Camp Davis and its satellite ranges closed in October 1944 — with nearly one full year of war yet to be waged in both theaters of conflict. In summarizing the post's accomplishments, the Coast Artillery Journal asserted that Camp Davis would "live in every shot fired at Axis Planes; in high morale and combat efficiency . . . and forever will live in the hearts of all World War II antiaircraft artillerymen."

Fort Fisher Under Attack?

Since the end of the war, there have been rumors of German submarine activity associated with the Wilmington area. Indeed, many U-boat operations were conducted along the east coast of the United States during World War II, and several American vessels were sunk in North Carolina waters — including a few downed by the famed German U-boat captain, Erich Topp.

Through the years, a popular story has been told regarding a U-boat attack near Kure Beach on July 15, 1943. Carlton Sprague, a platoon commander in C Battery, 558th AAA Battalion, remembered that while his unit was stationed at Fort Fisher, a German submarine surfaced under cover of darkness and lobbed five shells at the Ethyl-Dow chemical plant. This facility manufactured a key ingredient for high octane fuel. According to the story, all of the enemy shells overshot their mark and plunged into the Cape Fear River. Apparently, a news blackout followed, and over the years the story has drifted into legend.

Some residents recalled that on the night of the supposed attack on the chemical plant, the shipyard in Wilmington suddenly went black. Due to the demand for new ships, however, this facility remained open day and night, and its lights were usually left burning during the city's routine air raid drills. The citizens had been warned that if these lights ever went out, it meant that a real raid was at hand — for production at the shipyard never stopped. The blackout supposedly frightened Wilmington residents, but an attack never materialized.

Carlton Sprague related another interesting anecdote more directly related to Fort Fisher. "Some time in August of 1943," he recalled, "while we were stationed at Fort Fisher, members of C Battery were on guard duty, and the patrol on the beach, not far from our gun emplacements, encountered four German military personnel from a submarine that landed on our beach and we turned them over to the S-2 for processing." Did members of the Kriegsmarine come ashore at Fort Fisher? And if so, why?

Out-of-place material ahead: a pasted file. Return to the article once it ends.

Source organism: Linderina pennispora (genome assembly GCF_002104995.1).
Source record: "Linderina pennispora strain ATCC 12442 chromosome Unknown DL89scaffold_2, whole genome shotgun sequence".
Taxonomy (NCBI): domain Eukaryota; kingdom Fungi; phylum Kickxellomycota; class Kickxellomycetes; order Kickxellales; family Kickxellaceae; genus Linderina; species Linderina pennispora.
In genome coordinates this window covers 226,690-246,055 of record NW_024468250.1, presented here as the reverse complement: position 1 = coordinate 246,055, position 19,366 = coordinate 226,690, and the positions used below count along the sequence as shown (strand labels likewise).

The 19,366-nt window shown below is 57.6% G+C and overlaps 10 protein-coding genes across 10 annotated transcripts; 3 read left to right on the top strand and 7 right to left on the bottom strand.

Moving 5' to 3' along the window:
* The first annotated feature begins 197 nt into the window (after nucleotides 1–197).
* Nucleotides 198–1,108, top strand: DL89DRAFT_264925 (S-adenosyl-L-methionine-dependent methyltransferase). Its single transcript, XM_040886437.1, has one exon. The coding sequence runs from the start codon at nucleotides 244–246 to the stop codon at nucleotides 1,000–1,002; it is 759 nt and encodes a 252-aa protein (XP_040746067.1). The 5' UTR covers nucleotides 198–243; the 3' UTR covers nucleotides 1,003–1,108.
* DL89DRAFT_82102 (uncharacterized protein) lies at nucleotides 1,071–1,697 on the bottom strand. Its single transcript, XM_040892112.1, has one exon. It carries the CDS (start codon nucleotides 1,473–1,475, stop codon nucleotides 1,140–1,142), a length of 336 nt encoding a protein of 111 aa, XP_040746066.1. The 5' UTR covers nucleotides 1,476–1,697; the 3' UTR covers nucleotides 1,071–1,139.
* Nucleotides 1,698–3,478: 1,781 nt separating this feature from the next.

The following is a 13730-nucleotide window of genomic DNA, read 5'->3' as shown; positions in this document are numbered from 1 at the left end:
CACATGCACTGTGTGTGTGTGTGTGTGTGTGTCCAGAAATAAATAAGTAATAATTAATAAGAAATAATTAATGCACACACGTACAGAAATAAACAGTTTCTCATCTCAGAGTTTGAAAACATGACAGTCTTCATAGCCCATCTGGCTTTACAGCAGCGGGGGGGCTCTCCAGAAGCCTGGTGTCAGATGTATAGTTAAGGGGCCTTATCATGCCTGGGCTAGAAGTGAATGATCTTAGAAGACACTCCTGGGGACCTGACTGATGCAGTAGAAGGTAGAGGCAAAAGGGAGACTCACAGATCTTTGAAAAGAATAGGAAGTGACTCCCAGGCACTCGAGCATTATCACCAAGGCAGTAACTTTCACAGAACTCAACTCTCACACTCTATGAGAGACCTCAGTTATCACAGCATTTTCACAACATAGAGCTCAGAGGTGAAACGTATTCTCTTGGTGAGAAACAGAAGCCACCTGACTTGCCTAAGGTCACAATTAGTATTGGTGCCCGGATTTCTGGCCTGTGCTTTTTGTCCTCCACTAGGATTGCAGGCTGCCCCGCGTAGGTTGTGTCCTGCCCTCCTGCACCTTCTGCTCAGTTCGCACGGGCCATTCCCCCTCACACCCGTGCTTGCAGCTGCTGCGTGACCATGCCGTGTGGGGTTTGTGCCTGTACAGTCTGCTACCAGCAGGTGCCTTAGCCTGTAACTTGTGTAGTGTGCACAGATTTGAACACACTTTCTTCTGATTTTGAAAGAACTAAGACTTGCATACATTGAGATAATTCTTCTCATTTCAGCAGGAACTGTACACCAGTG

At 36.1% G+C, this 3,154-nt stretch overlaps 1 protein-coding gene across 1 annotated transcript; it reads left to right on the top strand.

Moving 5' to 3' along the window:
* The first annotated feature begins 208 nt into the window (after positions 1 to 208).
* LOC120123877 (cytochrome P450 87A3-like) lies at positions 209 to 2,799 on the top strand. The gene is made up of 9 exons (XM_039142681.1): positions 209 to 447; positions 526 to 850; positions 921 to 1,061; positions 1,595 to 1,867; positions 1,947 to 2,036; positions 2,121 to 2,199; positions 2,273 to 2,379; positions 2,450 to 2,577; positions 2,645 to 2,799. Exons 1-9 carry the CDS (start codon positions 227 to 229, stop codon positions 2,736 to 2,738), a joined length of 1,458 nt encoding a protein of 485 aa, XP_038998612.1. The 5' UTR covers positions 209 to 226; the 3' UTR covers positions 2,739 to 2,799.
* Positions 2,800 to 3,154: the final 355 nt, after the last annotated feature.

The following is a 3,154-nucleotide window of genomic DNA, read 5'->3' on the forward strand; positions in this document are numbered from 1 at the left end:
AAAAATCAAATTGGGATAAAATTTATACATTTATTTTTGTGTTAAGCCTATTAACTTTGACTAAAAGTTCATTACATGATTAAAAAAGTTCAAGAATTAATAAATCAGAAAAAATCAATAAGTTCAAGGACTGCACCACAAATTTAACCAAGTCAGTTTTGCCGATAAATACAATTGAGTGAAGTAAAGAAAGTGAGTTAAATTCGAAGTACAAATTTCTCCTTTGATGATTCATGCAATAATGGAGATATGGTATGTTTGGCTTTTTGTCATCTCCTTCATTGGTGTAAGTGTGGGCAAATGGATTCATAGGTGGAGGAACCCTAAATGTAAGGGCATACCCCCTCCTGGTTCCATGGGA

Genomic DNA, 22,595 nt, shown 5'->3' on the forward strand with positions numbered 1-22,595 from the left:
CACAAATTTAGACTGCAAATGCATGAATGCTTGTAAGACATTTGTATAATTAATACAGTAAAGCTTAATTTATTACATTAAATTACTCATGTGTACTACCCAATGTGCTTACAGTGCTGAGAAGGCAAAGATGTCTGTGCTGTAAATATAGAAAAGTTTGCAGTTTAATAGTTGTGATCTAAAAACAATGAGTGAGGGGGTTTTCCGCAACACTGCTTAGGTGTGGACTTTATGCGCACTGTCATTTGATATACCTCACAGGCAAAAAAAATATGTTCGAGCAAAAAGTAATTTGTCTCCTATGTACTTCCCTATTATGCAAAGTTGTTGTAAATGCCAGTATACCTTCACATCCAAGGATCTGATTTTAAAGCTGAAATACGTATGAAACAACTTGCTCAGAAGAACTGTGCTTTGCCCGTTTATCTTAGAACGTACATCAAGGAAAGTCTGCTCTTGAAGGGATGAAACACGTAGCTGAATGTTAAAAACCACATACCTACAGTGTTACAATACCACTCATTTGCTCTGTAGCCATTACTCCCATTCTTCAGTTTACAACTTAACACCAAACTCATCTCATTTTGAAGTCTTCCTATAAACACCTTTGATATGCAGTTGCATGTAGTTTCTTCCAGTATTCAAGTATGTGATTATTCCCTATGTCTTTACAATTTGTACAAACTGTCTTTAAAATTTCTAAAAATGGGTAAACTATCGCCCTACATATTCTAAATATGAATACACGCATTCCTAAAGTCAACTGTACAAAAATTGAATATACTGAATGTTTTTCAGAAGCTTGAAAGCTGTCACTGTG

"I was officer of the day," continued Sprague. "It was my recollection that they were to sabotage the channel in the Cape Fear River, which would detain ship traffic at the Wilmington navy base. They had missed their location by just a few miles. I don't believe their final intent was to complete their assigned mission, but rather to surrender to American authorities." According to Sprague, this incident was one of four in which German U-boats landed saboteurs on the American mainland. The other locations included Hancock, Maine; Long Island, New York; and the New Jersey coast.

At least one additional landing occurred on American soil near Jacksonville, Florida — four nights after a landing at Long Island, New York. The eight Germans in the Florida incident — all former residents of the United States — were supposedly caught with large supplies of cash and explosives.

While there seems to be some historical basis for the Florida landing, the North Carolina incidents are more difficult to prove. No hard evidence or official accounts have surfaced to lend authenticity to these stories. Nevertheless, the tales are interesting and thought provoking — and have not been disproved. If nothing else, they add to the long-standing mystique, traditions, and colorful maritime legends of the Lower Cape Fear.

Text used with permission. All rights reserved. Unauthorized duplication prohibited.

Sources

Fort Fisher World War II Files, Research Branch, North Carolina Office of Archives and History, Raleigh.

The Wilmington Campaign and the Battles for Fort Fisher.
by Mark A. Moore — (Da Capo Press, 1999).